The injuries of two top-four blueliners, Nii Noi Tetteh and, seven days later, Ben Verrall, had left a blank space on the Capitals back end.
This week the Caps addressed that by acquiring 18-year-old Marshall Skapski from the Merritt Centennials. He’s from Abbotsford, BC, and has two goals, 10 points and 61 penalty minutes in 75 career BCHL games. There’s some Island Division familiarity here as well, as Skapski played 47 games as a rookie with the Alberni Valley Bulldogs, before being dealt to the Cents in the offseason. He also played in five playoff games, in the team’s first round loss to the Nanaimo Clippers.
He’s the youngest of three Skapski brothers: 20-year-old forward Mitch Skapski is the captain of the Salmon Arm Silverbacks, and the eldest, 22-year-old Mackenzie, is a netminder in the New York Rangers system.
Mackenzie was a sixth round, 170th overall pick to the Rangers in 2013; he notably made his NHL debut during the 2014-15 season, and casually allowed one goal in two games. He won his first start on Feb 20, 2015, and earned a 20-save shutout in his next outing on Mar 14 (both against the Buffalo Sabres). So his career NHL stats are pretty good, and it was an awesome story of getting his feet wet in the NHL, then as a 20-year-old. There’s a great article by Kevin Woodley of nhl.com who told the tale of Skapski overcoming a serious head injury at age 15 after his hockey team’s bus crashed in rural BC. You can find it here.
Anyway, the youngest brother, Marshall, now will get his kicks in with his third BCHL team. At 5’10”, 170 lbs, he plays a strong defensive-minded game. He can chip in on offense when needed (and he’s bound to get some powerplay time this month with the Caps), and he also brings a solid toughness to his game.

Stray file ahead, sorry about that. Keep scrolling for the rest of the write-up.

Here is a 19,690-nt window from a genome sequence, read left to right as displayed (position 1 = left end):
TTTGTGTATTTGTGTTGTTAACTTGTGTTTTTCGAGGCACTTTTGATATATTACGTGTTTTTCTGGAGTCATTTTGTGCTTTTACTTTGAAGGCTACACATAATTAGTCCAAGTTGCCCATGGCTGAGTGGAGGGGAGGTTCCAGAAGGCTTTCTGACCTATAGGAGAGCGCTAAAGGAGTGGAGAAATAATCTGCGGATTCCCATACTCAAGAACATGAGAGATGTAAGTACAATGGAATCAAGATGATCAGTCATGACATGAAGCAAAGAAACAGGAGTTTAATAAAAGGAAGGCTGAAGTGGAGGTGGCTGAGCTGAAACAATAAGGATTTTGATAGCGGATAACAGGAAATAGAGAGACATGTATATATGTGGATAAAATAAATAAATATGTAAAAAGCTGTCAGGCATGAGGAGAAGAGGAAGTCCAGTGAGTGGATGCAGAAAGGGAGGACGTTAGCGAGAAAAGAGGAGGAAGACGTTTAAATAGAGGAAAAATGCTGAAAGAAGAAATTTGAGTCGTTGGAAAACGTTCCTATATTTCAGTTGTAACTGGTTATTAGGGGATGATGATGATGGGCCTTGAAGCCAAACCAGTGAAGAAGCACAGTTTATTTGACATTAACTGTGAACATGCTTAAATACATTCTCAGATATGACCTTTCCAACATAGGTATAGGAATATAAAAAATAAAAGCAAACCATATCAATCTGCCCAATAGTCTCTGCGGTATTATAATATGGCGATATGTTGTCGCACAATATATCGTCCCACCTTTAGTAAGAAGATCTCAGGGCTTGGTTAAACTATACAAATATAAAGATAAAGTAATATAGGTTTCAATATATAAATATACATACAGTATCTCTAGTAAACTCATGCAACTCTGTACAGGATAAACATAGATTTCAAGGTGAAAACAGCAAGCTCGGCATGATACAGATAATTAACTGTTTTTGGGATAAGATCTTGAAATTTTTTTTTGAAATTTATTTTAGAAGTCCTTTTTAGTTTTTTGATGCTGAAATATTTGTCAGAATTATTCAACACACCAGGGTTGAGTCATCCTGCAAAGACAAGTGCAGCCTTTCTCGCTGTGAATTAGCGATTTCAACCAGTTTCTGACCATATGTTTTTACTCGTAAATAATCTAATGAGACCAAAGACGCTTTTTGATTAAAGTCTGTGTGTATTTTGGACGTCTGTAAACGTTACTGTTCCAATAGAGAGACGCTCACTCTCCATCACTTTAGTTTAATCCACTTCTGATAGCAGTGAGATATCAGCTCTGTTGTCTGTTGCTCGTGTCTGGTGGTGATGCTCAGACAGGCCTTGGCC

Before he debuted in Jr. A, Skapski had 130 penalty minutes in 39 games in the BC Major Midget League (BCMML) with the Fraser Valley Thunderbirds. He also had six goals and 26 assists with the T-Birds. In eight Jr. B games that year as well, he posted a goal and six points, as well as 18 penalty minutes as an AP with the Ridge Meadows Flames (PJHL). That was where I first saw Skapski, when I was doing color commentary with Ridge Meadows back then. I can recall one game where he scored the game-winner late in a 4-3 home win for the Flames against the Port Moody Panthers. Skapski had three points that night, two on the powerplay, and was named the game’s first star.
It was a small sample size of viewing, but from what I saw I can’t say I’m surprised that Skapski made the jump from Major Midget to Jr. A, and fit in on the Bulldogs blue line as an average-sized 17-year-old last year. He actually didn’t debut with Alberni until October last year, as he started the 2015-16 season in camp with the WHL’s Medicine Hat Tigers before being released on Oct 13, 2015. You could compare that to Ben Verrall’s situation with the WHL’s Prince Albert Raiders, when he started his 18-year-old season on the Raiders roster before being released on October 7, 2014, and debuted with the Capitals three days later. Verrall has been a steady presence ever since on the Caps blue line.
The best part about this acquisition for the Capitals might be that Skapski is eligible to play in the BCHL for two more seasons. He joins Nii Noi Tetteh, Sean Driscoll and Jake Keremidschieff as 1998-born defensemen on the Caps roster. Picking up Skapski is a short-term fix for the Caps with the injuries sustained on defense, but it also has the potential to be a longer-term gain, depending on the fit in the lineup.
He’ll wear #6 and debut for the team tonight in Nanaimo.